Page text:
Health CS Sicily Kariuki has explained why four counties were chosen for the Universal Health Care pilot.
They are; Kisumu, Nyeri, Machakos and Isiolo.
Kariuki said Kisumu was chosen because it has the highest disease burden of communicable ailments such as malaria, TB, HIV and Aids.
There is a high number of new HIV infections among teenagers in the country and particularly in Nyanza, Western, Nairobi and Coast regions.
The majority of new infections are reported among teenagers and youth between 16 and 25 years.
A National Aids Control Council report put the number of new infections among adolescents and young persons in Kenya at 47 every day.
Machakos was chosen because it has the highest incidents of trauma cases due to its proximity to accidents happening on the Nairobi-Mombasa highway.
The county has registered many accidents, with the latest incident being on Monday where five people died at Kapiti plains when the matatu they were travelling in collided with a lorry.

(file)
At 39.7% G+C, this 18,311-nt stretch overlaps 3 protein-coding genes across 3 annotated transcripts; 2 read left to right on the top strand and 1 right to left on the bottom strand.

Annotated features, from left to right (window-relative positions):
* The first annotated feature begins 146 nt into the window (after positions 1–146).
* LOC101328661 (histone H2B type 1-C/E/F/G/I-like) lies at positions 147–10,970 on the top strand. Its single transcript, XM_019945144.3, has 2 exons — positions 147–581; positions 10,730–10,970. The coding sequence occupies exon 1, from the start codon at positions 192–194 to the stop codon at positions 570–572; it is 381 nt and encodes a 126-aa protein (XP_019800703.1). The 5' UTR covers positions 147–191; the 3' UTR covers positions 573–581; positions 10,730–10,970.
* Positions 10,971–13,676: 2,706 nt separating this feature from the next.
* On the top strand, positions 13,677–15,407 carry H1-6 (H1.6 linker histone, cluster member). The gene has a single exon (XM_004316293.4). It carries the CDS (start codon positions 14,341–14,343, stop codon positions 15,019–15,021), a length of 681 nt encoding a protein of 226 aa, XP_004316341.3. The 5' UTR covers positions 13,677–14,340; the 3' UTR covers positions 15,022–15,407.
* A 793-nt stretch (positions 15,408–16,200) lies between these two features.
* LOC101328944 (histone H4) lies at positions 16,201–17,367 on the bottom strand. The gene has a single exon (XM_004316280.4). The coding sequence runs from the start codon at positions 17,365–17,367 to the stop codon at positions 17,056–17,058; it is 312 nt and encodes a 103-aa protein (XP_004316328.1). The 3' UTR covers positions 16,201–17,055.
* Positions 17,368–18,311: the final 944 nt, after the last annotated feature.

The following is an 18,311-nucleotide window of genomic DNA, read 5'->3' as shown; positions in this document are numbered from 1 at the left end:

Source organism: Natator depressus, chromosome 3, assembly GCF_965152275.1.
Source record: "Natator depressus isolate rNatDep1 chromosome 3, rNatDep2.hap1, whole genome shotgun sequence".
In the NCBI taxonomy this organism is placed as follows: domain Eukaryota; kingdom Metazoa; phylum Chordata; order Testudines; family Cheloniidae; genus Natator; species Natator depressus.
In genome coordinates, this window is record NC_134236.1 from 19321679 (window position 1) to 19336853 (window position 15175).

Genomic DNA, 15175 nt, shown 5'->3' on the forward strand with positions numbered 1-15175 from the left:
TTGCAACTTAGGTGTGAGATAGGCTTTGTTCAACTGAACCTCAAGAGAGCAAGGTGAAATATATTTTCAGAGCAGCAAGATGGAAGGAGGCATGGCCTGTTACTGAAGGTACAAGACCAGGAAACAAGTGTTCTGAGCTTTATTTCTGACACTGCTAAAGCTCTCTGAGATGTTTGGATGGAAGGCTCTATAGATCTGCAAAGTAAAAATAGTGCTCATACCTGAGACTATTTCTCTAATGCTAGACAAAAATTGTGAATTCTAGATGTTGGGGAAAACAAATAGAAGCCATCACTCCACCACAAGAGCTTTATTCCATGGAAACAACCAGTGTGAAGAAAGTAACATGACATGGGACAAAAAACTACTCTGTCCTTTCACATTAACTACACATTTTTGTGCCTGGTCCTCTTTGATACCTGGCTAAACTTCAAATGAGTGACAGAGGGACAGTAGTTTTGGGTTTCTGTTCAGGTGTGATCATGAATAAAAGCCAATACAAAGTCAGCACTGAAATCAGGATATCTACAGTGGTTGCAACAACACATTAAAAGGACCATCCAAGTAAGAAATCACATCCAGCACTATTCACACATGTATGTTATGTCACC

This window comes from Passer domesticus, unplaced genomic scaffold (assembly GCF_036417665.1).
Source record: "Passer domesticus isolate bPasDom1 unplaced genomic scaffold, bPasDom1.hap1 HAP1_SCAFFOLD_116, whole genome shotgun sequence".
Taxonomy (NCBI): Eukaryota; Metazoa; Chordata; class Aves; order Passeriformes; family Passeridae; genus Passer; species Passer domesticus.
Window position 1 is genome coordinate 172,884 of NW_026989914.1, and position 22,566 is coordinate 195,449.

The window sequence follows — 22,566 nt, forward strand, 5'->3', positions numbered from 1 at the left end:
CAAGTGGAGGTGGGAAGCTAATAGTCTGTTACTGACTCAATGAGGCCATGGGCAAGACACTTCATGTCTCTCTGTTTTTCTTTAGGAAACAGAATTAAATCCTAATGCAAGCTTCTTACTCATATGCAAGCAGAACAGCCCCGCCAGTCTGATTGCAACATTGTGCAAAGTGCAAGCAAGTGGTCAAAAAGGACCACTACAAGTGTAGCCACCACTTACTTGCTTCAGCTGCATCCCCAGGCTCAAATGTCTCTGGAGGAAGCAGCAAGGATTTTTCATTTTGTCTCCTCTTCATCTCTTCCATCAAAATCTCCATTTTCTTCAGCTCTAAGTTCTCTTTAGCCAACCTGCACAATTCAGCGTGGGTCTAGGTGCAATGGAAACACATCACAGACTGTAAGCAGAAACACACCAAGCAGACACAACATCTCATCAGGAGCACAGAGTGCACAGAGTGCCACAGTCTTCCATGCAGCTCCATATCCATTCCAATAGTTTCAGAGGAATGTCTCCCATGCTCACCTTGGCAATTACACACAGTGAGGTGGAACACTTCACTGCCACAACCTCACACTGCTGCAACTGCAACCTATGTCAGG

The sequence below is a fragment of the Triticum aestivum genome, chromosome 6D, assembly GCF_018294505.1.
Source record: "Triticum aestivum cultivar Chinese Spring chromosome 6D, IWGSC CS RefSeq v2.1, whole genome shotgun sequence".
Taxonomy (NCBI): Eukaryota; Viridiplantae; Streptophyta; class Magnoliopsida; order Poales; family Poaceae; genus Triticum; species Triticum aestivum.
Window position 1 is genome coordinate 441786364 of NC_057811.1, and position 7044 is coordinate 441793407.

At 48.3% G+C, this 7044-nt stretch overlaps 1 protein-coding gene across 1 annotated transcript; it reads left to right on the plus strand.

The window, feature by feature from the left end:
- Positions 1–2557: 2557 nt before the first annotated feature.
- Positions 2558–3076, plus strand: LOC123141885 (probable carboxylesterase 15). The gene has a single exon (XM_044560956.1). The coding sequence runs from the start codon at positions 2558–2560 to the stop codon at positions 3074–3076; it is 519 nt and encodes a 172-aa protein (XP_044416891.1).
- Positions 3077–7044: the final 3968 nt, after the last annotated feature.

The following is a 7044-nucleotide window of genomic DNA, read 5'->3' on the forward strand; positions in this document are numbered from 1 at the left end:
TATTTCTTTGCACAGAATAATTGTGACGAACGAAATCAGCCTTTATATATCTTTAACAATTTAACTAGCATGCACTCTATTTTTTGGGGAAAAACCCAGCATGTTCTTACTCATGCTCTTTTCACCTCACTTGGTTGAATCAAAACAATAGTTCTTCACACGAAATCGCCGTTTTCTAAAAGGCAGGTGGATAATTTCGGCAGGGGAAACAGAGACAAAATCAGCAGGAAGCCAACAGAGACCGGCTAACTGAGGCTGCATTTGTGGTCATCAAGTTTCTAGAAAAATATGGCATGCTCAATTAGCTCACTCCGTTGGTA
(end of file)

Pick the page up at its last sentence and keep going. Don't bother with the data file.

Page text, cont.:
Nyeri was chosen because it has the highest disease burden of non-communicable ailments, particularly diabetes.
Kariuki said Isiolo has a unique nature of pastoralists who move often, changing their medical facilities and interrupting their medication.
Isiolo was found to be among the 15 counties with high maternal mortality rates and represented a sparse population.
At least 3.2 million Kenyans will be the first beneficiaries of the health package during the pilot.
Kenya is expected to inch closer to its goal of attaining Universal Health Coverage by 2022 when President Uhuru Kenyatta launches the pilot phase of the programme on Thursday in Kisumu.
WHO defines universal health care as ensuring all people have access to quality preventive, promotive, curative, rehabilitation and palliative health services regardless of their ability to pay.
During the piloting phase, the UHC package will cater for outpatient care such as consultation, mental illness and emergency health care.
Inpatient care will include medical and surgical services, enhanced maternal and child health services and enhanced HIV, tuberculosis and malaria treatment.